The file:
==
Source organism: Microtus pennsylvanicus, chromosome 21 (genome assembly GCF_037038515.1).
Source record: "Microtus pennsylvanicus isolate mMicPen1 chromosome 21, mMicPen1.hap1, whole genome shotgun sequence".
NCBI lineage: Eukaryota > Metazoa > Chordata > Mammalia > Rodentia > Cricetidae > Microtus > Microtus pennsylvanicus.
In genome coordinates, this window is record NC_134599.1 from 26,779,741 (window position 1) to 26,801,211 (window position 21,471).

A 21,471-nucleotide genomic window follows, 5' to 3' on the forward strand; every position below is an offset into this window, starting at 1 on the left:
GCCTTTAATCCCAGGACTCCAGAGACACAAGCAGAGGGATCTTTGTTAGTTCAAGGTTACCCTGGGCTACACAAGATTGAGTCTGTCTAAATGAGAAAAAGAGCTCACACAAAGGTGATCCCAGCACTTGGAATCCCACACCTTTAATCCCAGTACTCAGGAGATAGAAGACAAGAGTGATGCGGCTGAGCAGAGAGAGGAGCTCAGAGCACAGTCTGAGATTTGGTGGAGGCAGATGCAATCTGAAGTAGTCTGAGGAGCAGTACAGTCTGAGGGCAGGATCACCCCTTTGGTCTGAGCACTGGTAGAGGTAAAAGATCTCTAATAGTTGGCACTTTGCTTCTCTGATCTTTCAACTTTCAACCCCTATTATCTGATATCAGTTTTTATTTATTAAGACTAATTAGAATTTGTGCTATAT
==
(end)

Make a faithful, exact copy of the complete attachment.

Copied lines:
Source organism: Microtus pennsylvanicus, chromosome 21 (genome assembly GCF_037038515.1).
Source record: "Microtus pennsylvanicus isolate mMicPen1 chromosome 21, mMicPen1.hap1, whole genome shotgun sequence".
NCBI lineage: Eukaryota > Metazoa > Chordata > Mammalia > Rodentia > Cricetidae > Microtus > Microtus pennsylvanicus.
In genome coordinates, this window is record NC_134599.1 from 26,779,741 (window position 1) to 26,801,211 (window position 21,471).

A 21,471-nucleotide genomic window follows, 5' to 3' on the forward strand; every position below is an offset into this window, starting at 1 on the left:
GCCTTTAATCCCAGGACTCCAGAGACACAAGCAGAGGGATCTTTGTTAGTTCAAGGTTACCCTGGGCTACACAAGATTGAGTCTGTCTAAATGAGAAAAAGAGCTCACACAAAGGTGATCCCAGCACTTGGAATCCCACACCTTTAATCCCAGTACTCAGGAGATAGAAGACAAGAGTGATGCGGCTGAGCAGAGAGAGGAGCTCAGAGCACAGTCTGAGATTTGGTGGAGGCAGATGCAATCTGAAGTAGTCTGAGGAGCAGTACAGTCTGAGGGCAGGATCACCCCTTTGGTCTGAGCACTGGTAGAGGTAAAAGATCTCTAATAGTTGGCACTTTGCTTCTCTGATCTTTCAACTTTCAACCCCTATTATCTGATATCAGTTTTTATTTATTAAGACTAATTAGAATTTGTGCTATAT